Verizon Wireless secretly tracks every site customers visit

You can't turn it off.


Patrick Howell O'Neill


Published Oct 28, 2014   Updated May 30, 2021, 7:57 am CDT

Verizon wants to know everything you do online because that knowledge means more profit for them—and short of switching phone companies, there’s nothing you can do to stop it.

The second-richest Internet company in America has been injecting a unique 50-character identifier into its wireless customers’ Internet traffic for two years in order to track you and make money by advertising to you, Wired reports.

On the Web, tracking is money. Google, Facebook, Twitter, and many of cyberspace’s biggest players make billions by knowing every website you visit online.

Verizon’s actions, however, are unparalleled. As an Internet service provider, they’re in the position to deeply violate users’ privacy in a way that would make Mark Zuckerberg jealous. There’s no way to turn the tracking off, Verizon says, and other websites and ad networks can use the identifier to build a profile of everything you do online whether you consent or not.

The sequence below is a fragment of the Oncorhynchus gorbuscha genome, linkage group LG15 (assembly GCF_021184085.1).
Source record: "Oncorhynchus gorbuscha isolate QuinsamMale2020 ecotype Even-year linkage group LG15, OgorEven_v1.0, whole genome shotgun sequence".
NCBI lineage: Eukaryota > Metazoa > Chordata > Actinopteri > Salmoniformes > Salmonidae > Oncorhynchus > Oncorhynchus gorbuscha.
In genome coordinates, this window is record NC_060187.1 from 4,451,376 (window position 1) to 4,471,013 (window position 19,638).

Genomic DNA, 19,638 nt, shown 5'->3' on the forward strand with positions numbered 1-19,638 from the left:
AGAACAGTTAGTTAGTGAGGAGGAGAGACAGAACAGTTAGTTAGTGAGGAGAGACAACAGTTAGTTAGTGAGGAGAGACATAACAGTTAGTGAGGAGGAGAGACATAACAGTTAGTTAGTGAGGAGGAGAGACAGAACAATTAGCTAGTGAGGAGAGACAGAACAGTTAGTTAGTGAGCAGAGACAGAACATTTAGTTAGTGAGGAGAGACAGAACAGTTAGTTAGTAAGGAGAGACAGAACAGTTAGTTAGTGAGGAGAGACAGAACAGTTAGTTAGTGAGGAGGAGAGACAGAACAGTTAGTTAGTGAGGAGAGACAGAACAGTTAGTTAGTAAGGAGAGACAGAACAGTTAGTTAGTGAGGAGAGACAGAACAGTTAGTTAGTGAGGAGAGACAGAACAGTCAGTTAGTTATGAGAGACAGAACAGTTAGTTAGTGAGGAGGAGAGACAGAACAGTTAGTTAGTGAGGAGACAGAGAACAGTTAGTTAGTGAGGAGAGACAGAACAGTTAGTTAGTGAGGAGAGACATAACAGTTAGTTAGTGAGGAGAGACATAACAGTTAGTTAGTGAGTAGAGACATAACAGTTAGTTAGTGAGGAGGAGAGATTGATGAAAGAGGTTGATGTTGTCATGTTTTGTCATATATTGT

Verizon Wireless customers can opt out of the Relevant Mobile Advertising Program, but the identifier is still broadcast and thus able to be seen and used by other parties.

The Unique Identifier Header (UIDH) was criticized by Jacob Hoffman-Andrews, a technologist at the Electronic Frontier Foundation, who told Wired that the “perma-cookie” breaks users’ trust. He’s currently looking into preliminary reports that AT&T is doing the same thing.

H/T Wired | Photo via Mike Mozart (CC BY 2.0) 

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*First Published: Oct 28, 2014, 2:21 pm CDT